Political parties and police are amongst the most corrupt in Sri Lanka, according to a survey of South Asian countries by Transparency International.
The anti-corruption organization surveyed six countries and found that more than one in three people said they pay bribes when dealing with public services.
“In previous surveys of this nature, only Sub-Saharan Africa had a higher rate of bribe-paying,” Transparency International said in its press release.
The police was perceived to be the most corrupt institution in Bangladesh, Pakistan and Sri Lanka, and the second most corrupt institution in India, the report said.
“Political parties and the police are the most corrupt institutions in all six countries according to the survey, followed closely by the parliament and public officials,” the organization reported.
“Officials entrusted to oversee deals related to buying, selling, inheriting and renting land were the next likely to demand a bribe.”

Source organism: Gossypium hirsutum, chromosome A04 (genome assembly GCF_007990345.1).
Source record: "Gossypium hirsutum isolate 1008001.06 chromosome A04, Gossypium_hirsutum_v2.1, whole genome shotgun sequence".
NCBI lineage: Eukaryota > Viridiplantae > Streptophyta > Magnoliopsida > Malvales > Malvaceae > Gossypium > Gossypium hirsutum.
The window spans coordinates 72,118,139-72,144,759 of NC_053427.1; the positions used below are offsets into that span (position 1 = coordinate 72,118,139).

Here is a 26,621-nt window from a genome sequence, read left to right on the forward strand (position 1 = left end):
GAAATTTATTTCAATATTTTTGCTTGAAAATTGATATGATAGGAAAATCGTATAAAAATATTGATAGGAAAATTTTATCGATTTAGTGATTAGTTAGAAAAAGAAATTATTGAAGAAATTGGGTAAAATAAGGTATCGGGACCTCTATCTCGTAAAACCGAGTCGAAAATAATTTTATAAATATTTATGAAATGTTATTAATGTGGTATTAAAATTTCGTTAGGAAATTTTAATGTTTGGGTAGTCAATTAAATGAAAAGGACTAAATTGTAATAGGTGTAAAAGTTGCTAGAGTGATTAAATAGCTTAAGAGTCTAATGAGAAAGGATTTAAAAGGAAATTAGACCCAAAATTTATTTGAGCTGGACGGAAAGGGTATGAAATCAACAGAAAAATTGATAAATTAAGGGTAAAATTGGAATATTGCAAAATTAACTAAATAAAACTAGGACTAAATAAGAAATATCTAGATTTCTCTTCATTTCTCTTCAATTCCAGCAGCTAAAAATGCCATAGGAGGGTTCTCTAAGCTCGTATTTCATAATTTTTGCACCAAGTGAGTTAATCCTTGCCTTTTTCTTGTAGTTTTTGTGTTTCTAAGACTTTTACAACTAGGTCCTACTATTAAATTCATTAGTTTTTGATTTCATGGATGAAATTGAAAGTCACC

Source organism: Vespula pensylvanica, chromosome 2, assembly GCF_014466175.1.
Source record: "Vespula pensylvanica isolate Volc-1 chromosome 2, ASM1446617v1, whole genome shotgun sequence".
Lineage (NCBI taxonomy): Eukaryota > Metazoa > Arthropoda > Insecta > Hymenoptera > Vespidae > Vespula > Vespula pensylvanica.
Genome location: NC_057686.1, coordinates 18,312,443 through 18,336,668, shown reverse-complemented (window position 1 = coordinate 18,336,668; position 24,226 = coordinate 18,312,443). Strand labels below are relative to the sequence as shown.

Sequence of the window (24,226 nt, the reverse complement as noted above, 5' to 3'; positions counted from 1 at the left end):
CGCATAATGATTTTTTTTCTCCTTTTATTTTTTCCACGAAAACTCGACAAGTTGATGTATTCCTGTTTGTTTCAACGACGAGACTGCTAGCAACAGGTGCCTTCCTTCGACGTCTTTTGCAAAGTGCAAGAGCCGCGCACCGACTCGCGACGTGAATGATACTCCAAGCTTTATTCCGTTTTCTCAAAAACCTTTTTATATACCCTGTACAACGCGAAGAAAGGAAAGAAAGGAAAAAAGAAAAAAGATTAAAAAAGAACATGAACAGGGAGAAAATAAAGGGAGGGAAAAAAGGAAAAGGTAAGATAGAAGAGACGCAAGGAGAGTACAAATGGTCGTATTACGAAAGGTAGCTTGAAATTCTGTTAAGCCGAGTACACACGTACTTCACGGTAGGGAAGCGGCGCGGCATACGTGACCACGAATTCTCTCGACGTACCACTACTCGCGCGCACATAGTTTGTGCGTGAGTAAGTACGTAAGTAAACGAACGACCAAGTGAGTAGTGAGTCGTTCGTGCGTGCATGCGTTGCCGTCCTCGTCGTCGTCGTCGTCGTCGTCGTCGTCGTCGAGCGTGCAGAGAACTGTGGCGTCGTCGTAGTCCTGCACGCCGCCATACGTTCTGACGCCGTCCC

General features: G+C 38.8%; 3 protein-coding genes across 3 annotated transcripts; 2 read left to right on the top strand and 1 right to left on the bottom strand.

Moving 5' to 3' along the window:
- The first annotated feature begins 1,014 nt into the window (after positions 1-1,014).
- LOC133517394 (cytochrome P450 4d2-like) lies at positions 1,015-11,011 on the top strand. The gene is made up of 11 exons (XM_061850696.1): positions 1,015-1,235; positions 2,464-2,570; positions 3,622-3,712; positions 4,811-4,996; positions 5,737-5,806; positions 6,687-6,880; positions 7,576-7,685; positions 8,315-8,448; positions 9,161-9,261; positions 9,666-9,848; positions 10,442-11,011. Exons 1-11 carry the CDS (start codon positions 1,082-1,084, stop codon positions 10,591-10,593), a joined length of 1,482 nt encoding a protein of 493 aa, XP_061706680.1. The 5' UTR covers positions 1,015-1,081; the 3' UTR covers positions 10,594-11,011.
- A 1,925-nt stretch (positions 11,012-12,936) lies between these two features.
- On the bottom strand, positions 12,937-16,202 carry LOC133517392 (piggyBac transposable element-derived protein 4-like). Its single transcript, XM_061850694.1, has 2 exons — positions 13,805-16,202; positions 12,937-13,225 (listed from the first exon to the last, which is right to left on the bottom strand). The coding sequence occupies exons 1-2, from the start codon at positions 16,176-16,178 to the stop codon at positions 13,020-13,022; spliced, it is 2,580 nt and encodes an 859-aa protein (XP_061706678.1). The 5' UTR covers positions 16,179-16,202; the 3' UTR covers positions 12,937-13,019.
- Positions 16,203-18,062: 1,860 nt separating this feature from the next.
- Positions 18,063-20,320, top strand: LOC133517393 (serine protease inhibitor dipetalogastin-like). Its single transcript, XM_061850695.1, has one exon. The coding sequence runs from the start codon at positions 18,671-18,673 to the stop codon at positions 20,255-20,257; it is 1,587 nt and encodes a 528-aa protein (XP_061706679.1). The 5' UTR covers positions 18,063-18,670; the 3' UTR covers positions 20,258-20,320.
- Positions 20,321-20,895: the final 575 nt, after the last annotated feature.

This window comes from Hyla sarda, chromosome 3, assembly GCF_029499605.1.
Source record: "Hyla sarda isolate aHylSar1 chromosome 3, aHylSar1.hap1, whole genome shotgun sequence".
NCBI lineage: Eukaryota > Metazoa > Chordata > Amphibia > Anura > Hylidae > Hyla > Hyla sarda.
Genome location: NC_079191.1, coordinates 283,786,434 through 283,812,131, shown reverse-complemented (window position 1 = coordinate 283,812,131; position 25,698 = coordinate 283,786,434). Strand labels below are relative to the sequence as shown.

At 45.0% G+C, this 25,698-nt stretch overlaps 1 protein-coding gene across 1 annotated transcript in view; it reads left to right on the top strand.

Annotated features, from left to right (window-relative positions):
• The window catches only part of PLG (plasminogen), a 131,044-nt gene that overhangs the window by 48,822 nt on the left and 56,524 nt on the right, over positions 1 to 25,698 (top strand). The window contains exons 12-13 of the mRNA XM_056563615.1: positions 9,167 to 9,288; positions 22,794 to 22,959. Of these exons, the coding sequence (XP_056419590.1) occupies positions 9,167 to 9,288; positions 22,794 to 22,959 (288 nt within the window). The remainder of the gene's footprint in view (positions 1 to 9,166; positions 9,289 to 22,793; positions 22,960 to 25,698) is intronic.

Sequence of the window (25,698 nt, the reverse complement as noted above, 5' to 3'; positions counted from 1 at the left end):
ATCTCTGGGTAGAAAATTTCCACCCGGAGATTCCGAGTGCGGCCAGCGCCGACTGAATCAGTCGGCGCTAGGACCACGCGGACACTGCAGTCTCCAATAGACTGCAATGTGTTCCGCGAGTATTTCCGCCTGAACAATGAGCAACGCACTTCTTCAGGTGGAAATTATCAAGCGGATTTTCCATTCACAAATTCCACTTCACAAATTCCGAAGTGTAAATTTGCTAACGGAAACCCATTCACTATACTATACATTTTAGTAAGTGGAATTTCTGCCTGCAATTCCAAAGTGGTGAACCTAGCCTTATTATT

The report, “Daily Lives and Corruption, Public Opinion in South Asia” (downloadable here), surveyed 7,500 people between 2010 and 2011 in Bangladesh, India, the Maldives, Nepal, Pakistan and Sri Lanka.
More than 44% of respondents in Sri Lankan said the government’s fight against corruption was effective, while a similar number said they most trusted the government to fight corruption. At the same time, many respondents also said the parliament and civil servants were corrupt or extremely corrupt.
Of the respondents in Sri Lanka, 43% felt that corruption had increased in the past 3 years. Nearly half the respondents who had dealings with tax authorities reported paying bribes, while a third of respondents who had dealings with customs reported the same.
Common across Sri Lanka, Nepal, Pakistan and India, bribes were mostly paid to speed things up, highlighting how corruption can also be a barrier to business expansion, Transparency International pointed out.